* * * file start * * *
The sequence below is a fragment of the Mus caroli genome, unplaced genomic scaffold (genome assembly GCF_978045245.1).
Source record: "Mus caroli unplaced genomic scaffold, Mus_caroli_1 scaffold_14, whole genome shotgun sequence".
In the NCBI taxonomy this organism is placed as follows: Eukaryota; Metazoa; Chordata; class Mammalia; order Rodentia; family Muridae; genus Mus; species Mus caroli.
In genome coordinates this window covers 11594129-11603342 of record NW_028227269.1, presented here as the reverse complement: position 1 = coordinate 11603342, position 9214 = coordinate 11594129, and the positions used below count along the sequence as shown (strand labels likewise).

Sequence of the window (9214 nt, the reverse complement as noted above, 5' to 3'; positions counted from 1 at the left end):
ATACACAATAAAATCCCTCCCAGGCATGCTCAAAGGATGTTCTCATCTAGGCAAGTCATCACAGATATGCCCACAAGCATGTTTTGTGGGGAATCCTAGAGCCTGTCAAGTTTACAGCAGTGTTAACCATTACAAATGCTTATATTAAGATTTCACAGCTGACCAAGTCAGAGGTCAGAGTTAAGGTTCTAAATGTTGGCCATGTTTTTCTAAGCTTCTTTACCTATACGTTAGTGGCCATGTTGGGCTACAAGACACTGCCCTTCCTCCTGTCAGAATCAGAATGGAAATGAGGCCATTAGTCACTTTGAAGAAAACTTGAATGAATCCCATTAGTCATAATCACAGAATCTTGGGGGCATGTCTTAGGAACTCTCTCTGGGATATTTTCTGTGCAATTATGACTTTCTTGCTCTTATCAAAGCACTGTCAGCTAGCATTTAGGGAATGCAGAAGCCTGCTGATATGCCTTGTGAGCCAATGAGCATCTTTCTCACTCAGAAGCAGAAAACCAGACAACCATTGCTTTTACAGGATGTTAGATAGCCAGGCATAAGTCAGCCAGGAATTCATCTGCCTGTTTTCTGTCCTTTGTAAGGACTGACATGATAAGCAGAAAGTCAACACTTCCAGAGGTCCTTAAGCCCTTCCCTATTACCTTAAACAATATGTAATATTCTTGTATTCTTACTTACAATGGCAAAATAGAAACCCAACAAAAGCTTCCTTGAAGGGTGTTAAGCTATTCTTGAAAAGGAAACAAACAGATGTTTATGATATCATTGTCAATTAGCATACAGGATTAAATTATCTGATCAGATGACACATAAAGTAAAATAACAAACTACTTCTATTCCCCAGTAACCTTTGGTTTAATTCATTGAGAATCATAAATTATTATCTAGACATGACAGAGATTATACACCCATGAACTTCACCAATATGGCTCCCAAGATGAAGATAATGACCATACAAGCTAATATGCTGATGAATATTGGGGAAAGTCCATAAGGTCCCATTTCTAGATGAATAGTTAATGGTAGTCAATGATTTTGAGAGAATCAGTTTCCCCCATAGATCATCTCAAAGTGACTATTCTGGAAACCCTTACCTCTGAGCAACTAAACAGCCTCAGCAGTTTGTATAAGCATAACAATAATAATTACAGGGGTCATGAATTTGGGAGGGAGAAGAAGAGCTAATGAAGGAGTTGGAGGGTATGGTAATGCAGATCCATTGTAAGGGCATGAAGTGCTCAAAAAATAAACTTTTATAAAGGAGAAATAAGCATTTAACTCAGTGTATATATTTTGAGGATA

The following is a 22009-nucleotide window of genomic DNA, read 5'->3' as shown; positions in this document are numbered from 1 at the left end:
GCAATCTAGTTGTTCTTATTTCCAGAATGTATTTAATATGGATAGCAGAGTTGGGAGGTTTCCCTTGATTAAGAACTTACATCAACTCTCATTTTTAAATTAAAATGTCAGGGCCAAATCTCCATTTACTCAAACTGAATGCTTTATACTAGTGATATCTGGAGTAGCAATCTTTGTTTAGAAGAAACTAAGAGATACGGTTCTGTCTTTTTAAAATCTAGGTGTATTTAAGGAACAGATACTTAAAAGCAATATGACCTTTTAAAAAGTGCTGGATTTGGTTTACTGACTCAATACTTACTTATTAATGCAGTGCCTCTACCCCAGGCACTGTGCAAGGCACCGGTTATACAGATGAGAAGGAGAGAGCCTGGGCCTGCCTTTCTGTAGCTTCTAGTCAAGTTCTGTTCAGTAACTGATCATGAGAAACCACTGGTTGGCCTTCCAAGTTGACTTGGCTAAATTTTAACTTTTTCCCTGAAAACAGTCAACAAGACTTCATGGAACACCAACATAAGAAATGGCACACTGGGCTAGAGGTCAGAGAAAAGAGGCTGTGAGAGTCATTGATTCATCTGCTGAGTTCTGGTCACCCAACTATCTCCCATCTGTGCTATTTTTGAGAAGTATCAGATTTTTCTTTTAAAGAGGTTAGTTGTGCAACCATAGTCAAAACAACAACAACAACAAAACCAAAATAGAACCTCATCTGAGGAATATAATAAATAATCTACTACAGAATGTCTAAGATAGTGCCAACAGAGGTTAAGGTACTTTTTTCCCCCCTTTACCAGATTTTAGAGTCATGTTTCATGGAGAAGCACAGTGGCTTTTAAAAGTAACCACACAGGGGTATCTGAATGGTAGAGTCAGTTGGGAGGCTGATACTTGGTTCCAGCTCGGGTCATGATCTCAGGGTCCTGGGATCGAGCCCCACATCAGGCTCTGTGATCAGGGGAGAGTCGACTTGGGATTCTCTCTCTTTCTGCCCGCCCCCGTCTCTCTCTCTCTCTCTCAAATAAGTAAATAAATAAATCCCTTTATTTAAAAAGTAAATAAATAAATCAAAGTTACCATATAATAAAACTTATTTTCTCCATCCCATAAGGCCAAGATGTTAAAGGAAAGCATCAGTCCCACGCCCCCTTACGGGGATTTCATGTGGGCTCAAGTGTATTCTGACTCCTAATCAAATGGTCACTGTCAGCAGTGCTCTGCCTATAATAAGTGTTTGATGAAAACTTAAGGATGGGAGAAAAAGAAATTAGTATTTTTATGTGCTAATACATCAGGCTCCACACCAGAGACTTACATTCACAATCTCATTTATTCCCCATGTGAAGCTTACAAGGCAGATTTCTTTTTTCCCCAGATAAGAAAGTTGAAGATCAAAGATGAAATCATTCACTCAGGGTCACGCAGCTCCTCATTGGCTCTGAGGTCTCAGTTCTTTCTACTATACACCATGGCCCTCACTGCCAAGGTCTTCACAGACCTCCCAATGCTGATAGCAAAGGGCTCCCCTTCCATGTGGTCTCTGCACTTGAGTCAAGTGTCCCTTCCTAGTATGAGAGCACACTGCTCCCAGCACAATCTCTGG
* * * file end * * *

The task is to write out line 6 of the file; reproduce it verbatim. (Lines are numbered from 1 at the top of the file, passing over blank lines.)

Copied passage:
ATACACAATAAAATCCCTCCCAGGCATGCTCAAAGGATGTTCTCATCTAGGCAAGTCATCACAGATATGCCCACAAGCATGTTTTGTGGGGAATCCTAGAGCCTGTCAAGTTTACAGCAGTGTTAACCATTACAAATGCTTATATTAAGATTTCACAGCTGACCAAGTCAGAGGTCAGAGTTAAGGTTCTAAATGTTGGCCATGTTTTTCTAAGCTTCTTTACCTATACGTTAGTGGCCATGTTGGGCTACAAGACACTGCCCTTCCTCCTGTCAGAATCAGAATGGAAATGAGGCCATTAGTCACTTTGAAGAAAACTTGAATGAATCCCATTAGTCATAATCACAGAATCTTGGGGGCATGTCTTAGGAACTCTCTCTGGGATATTTTCTGTGCAATTATGACTTTCTTGCTCTTATCAAAGCACTGTCAGCTAGCATTTAGGGAATGCAGAAGCCTGCTGATATGCCTTGTGAGCCAATGAGCATCTTTCTCACTCAGAAGCAGAAAACCAGACAACCATTGCTTTTACAGGATGTTAGATAGCCAGGCATAAGTCAGCCAGGAATTCATCTGCCTGTTTTCTGTCCTTTGTAAGGACTGACATGATAAGCAGAAAGTCAACACTTCCAGAGGTCCTTAAGCCCTTCCCTATTACCTTAAACAATATGTAATATTCTTGTATTCTTACTTACAATGGCAAAATAGAAACCCAACAAAAGCTTCCTTGAAGGGTGTTAAGCTATTCTTGAAAAGGAAACAAACAGATGTTTATGATATCATTGTCAATTAGCATACAGGATTAAATTATCTGATCAGATGACACATAAAGTAAAATAACAAACTACTTCTATTCCCCAGTAACCTTTGGTTTAATTCATTGAGAATCATAAATTATTATCTAGACATGACAGAGATTATACACCCATGAACTTCACCAATATGGCTCCCAAGATGAAGATAATGACCATACAAGCTAATATGCTGATGAATATTGGGGAAAGTCCATAAGGTCCCATTTCTAGATGAATAGTTAATGGTAGTCAATGATTTTGAGAGAATCAGTTTCCCCCATAGATCATCTCAAAGTGACTATTCTGGAAACCCTTACCTCTGAGCAACTAAACAGCCTCAGCAGTTTGTATAAGCATAACAATAATAATTACAGGGGTCATGAATTTGGGAGGGAGAAGAAGAGCTAATGAAGGAGTTGGAGGGTATGGTAATGCAGATCCATTGTAAGGGCATGAAGTGCTCAAAAAATAAACTTTTATAAAGGAGAAATAAGCATTTAACTCAGTGTATATATTTTGAGGATA